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Lola Lafia / Columbia Daily Spectator

Kaoutar Afif, BC ’21, said she didn’t know about most resources Barnard offers for FGLI students, including textbook cost vouchers and the FLIP library at Butler, for her entire first year at Barnard.

In an effort to increase student representation in first-generation and low-income initiatives on campus, Barnard’s Student Success Program has announced the creation of a new FGLI student advisory board.

Seven students will work alongside Associate Dean for Student Success Jemima Gedeon to design programs and strategies that address the specific issues faced by FGLI students at Barnard, as well as empower the population academically and socially.

The formation of the board comes after FGLI students cited a lack of adequate administrative support and transparency about existing outreach programs and resources at a town hall in April. The absence of this support—or the lack of knowledge of it—can present unique and pressing challenges for these students.

Similar concerns were voiced at a recent SGA meeting, where representatives questioned Chief Operating Officer Rob Goldberg and Vice President for Finance Eileen Di Benedetto on the transparency of resources available for first-generation and low-income students.

Student Associate at the Barnard First-Generation Low-Income Partnership Library, which was unveiled in newly-opened Milstein Center in September, Kaoutar Afif, BC ’21, said she didn’t know about most resources Barnard offers for FGLI students, including textbook cost vouchers and the FLIP library at Butler, for her entire first year at Barnard.

“There was so much I didn’t know, so I felt very isolated when figuring it out all by myself,” Afif said. “If I couldn’t afford a textbook, I just would just not have it.”

While Barnard students can join FLIP at Columbia, many have expressed the need for a Barnard-specific organization on their campus. Megan May Rivera, BC ’21, a member of the board, is excited to network with other FGLI students at Barnard.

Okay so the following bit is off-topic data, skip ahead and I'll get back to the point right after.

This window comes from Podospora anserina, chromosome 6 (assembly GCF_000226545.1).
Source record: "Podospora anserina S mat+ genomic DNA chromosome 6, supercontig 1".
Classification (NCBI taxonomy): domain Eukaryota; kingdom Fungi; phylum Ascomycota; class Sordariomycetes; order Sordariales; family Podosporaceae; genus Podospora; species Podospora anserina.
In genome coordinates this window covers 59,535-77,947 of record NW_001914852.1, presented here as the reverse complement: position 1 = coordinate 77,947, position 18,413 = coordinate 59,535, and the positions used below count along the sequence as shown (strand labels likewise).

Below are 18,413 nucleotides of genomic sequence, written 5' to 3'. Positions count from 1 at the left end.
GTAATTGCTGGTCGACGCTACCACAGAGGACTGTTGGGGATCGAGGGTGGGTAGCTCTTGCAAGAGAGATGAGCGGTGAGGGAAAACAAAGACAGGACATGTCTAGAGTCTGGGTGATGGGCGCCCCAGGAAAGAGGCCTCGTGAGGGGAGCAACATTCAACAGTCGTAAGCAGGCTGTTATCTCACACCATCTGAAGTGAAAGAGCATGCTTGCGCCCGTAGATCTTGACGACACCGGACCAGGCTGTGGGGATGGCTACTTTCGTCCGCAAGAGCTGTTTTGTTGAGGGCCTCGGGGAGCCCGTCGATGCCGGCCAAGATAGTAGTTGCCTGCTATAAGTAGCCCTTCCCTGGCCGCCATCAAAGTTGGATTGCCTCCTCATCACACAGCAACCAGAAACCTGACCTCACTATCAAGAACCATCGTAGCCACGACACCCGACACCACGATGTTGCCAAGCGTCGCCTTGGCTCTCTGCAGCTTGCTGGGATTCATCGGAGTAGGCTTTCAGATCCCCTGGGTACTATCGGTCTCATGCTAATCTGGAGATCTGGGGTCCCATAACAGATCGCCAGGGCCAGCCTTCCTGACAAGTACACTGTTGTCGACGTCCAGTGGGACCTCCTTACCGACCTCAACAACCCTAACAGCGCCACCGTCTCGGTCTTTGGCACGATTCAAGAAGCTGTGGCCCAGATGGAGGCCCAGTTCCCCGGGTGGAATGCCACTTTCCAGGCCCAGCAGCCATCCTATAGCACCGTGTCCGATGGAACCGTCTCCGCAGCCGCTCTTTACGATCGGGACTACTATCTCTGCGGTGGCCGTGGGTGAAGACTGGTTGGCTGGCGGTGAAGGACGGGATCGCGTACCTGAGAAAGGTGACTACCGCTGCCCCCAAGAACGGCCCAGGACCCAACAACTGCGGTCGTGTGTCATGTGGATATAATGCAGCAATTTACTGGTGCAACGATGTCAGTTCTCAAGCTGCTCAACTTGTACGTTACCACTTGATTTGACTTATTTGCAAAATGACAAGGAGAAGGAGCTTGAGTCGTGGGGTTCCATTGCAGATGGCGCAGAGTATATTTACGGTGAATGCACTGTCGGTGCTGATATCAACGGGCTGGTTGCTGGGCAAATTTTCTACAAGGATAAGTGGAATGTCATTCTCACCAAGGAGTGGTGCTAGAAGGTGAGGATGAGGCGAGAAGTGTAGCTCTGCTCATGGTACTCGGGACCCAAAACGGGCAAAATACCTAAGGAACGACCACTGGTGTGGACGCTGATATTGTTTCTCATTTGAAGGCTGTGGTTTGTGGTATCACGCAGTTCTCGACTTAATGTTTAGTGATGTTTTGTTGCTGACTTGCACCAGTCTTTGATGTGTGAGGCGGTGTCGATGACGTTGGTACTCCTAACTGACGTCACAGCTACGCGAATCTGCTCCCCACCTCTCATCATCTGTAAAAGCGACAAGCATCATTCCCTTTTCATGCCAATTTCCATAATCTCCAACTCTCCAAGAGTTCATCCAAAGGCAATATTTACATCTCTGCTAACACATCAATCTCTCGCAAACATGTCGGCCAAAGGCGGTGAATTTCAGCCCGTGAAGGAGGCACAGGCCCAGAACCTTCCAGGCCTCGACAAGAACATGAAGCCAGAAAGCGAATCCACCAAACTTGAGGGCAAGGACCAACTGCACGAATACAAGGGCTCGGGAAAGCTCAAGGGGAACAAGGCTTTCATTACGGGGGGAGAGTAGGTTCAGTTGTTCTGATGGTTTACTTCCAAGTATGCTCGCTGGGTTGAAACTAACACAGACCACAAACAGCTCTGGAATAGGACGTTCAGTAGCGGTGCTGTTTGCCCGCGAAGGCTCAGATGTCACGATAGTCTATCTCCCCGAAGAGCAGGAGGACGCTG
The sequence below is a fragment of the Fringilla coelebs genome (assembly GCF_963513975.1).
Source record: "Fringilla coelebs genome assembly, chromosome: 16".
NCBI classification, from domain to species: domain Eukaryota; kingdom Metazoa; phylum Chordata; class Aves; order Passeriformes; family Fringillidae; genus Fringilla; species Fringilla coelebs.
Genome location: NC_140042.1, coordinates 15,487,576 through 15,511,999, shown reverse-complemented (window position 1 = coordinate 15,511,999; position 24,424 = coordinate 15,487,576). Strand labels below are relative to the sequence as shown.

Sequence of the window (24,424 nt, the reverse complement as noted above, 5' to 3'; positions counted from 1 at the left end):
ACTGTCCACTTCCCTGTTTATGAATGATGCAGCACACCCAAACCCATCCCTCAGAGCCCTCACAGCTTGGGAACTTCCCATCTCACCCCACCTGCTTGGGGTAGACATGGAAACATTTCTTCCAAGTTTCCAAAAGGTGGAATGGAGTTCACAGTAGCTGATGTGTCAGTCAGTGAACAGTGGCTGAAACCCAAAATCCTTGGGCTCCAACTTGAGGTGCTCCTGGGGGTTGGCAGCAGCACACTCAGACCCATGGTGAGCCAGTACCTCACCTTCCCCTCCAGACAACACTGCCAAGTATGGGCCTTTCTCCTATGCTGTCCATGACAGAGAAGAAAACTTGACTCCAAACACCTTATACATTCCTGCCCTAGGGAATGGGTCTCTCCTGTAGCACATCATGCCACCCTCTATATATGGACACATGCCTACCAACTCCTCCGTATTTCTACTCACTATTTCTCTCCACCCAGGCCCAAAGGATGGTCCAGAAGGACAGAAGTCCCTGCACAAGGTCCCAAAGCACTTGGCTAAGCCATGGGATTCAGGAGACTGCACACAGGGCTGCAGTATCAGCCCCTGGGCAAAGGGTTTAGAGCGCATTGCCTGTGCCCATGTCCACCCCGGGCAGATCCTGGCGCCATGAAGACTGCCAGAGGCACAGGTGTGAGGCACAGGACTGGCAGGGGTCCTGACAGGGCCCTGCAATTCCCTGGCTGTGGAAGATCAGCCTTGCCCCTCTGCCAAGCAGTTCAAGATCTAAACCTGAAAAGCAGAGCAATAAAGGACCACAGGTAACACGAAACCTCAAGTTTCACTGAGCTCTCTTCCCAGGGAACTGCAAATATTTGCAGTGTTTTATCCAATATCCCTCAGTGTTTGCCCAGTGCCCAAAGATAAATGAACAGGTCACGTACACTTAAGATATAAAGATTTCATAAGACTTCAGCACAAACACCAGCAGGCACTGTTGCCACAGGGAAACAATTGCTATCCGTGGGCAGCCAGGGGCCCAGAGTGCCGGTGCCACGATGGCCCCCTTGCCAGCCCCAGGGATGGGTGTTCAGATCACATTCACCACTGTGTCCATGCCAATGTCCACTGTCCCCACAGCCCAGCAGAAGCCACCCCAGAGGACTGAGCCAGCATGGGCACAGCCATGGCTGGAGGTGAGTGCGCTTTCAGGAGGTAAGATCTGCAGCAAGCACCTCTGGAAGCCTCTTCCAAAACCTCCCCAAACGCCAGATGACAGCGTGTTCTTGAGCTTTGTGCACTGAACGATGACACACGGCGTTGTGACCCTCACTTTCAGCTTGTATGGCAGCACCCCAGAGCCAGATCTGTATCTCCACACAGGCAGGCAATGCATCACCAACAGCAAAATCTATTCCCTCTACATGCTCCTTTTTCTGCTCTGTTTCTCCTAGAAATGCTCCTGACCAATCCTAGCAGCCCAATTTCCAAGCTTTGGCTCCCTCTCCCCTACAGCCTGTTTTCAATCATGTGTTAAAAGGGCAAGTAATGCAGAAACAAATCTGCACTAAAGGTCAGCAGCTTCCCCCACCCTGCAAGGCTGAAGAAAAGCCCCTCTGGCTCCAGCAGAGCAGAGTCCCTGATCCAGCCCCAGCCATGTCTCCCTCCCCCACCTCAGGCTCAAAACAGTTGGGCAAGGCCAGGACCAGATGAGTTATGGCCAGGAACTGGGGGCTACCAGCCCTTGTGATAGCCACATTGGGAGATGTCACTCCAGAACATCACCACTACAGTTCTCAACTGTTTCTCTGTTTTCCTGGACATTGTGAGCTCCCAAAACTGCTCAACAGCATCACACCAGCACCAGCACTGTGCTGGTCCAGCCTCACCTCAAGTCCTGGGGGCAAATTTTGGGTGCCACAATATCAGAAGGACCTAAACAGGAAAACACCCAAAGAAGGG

“I think this board is important because unlike Columbia, we don’t have a club for our FGLI community at Barnard,” Rivera said. “Hopefully, [the board] will stimulate campus-wide awareness of what the FGLI community at Barnard encompasses.”

A number of existing initiatives for FGLI students have been primarily student-run, such as a Barnard meal-swipe-sharing Facebook page, rather than implemented by the administration. In these cases, students sometimes feel uncomfortable outing themselves as first-generation and/or low-income students to their peers.

“I definitely think the administration puts too much burden on the [first-generation and low-income] students ourselves to act for ourselves,” Afif said. “This can be really humiliating for a lot of students.”

But Afif believes that the formation of the advisory board is a step forward in establishing stronger institutional support for the FGLI community and facilitating more dialogue between students and the administration.

“I really do have faith in the advisory board because I think it will be different from past initiatives,” Afif said. “I like the idea of it being [centered around] student’s voices but also being carried out by administrators like Dean Gedeon. I think it is the most effective, best way to handle FGLI issues because we know best what we need, and we need our administrators to carry out our needs.”

news@columbiaspectator.com | @ColumbiaSpec

Student Success Program Dean of Studies first-generation low-income
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